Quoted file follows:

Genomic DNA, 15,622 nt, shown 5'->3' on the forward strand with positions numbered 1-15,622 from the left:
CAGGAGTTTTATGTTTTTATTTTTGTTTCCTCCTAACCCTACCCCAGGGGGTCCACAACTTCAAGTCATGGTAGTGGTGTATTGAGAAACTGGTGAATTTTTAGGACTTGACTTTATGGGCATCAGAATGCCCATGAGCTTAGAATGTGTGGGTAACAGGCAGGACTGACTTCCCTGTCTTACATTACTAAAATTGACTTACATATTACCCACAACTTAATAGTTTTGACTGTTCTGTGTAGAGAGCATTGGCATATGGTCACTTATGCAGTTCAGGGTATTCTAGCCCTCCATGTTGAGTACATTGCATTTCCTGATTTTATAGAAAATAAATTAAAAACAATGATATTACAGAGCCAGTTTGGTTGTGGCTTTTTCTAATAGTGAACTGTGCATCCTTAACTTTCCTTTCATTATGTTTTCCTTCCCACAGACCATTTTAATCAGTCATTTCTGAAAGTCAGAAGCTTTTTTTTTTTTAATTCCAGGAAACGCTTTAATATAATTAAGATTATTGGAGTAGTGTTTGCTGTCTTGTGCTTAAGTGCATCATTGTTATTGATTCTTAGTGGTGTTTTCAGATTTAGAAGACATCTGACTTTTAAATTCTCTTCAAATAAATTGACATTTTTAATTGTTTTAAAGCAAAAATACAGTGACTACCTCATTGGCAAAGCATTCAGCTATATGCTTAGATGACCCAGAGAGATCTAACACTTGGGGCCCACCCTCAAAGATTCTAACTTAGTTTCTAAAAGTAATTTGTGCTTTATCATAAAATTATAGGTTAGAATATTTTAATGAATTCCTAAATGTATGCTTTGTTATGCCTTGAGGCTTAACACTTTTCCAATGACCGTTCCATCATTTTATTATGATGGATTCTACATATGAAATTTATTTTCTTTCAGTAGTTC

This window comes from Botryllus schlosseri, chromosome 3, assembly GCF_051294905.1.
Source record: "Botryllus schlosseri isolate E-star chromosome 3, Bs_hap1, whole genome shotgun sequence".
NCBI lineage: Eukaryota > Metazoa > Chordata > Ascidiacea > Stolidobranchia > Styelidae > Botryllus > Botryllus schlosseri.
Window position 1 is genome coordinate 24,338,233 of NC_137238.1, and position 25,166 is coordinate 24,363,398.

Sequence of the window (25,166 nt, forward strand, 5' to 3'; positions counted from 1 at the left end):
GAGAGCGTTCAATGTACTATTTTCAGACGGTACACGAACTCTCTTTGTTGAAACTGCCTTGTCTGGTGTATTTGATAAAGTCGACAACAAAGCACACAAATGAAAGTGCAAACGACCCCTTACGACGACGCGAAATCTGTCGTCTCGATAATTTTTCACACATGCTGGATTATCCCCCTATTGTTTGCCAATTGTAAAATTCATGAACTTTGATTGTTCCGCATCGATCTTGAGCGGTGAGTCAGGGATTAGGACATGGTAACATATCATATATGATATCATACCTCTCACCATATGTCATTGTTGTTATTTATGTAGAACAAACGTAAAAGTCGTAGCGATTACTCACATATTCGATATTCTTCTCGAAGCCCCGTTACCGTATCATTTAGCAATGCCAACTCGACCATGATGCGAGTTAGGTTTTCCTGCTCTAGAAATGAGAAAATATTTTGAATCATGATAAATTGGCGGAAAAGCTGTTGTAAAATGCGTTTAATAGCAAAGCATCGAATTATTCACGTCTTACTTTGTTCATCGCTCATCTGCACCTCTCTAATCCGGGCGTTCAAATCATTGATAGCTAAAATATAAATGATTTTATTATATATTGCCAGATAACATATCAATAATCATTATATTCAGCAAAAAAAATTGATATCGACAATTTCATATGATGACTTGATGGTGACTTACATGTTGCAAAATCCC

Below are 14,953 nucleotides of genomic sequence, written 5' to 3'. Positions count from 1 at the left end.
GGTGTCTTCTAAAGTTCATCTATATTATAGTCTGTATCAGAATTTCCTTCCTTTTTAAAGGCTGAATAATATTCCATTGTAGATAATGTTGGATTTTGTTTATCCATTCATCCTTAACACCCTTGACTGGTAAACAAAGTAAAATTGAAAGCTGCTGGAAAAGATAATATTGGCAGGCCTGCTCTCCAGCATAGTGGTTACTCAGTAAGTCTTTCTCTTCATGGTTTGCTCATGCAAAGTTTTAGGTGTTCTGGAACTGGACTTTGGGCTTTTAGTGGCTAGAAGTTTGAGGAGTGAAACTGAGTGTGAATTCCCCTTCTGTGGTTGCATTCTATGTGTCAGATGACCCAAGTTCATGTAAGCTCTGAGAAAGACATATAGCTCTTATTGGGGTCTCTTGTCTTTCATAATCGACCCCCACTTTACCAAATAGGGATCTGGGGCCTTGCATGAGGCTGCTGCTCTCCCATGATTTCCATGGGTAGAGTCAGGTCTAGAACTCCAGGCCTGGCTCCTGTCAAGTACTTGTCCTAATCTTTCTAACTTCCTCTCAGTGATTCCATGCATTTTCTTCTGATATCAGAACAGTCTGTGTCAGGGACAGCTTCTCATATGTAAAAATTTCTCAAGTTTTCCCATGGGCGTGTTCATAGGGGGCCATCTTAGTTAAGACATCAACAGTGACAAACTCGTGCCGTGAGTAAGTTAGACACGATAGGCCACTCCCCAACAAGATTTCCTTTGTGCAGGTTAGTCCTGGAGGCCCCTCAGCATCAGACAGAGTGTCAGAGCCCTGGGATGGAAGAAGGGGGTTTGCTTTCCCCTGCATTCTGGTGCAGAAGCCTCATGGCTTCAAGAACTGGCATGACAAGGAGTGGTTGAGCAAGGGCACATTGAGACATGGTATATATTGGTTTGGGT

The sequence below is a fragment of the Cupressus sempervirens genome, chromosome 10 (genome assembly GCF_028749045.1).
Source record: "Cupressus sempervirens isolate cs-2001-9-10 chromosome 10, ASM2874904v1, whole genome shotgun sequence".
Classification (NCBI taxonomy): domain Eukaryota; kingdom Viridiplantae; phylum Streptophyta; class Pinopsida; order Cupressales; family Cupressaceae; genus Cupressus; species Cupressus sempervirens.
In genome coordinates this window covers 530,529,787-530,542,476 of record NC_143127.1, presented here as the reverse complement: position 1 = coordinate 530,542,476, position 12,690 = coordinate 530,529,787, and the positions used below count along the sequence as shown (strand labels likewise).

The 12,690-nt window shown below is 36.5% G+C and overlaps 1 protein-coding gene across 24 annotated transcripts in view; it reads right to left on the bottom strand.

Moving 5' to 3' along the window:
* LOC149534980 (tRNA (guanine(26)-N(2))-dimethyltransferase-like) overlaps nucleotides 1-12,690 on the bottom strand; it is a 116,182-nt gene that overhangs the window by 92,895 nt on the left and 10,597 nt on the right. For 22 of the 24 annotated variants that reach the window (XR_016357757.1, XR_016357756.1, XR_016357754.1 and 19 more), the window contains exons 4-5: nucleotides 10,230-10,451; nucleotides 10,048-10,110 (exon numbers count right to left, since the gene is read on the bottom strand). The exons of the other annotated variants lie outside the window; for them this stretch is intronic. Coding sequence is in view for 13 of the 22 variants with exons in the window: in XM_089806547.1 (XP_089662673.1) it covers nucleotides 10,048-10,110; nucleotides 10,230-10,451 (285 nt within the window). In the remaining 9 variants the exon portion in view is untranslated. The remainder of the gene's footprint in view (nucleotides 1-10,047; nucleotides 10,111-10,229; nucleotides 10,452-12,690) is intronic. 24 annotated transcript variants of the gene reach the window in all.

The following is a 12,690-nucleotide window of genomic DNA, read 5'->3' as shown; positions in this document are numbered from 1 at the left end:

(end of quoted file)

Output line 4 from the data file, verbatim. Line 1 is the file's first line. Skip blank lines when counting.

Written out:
Source record: "Botryllus schlosseri isolate E-star chromosome 3, Bs_hap1, whole genome shotgun sequence".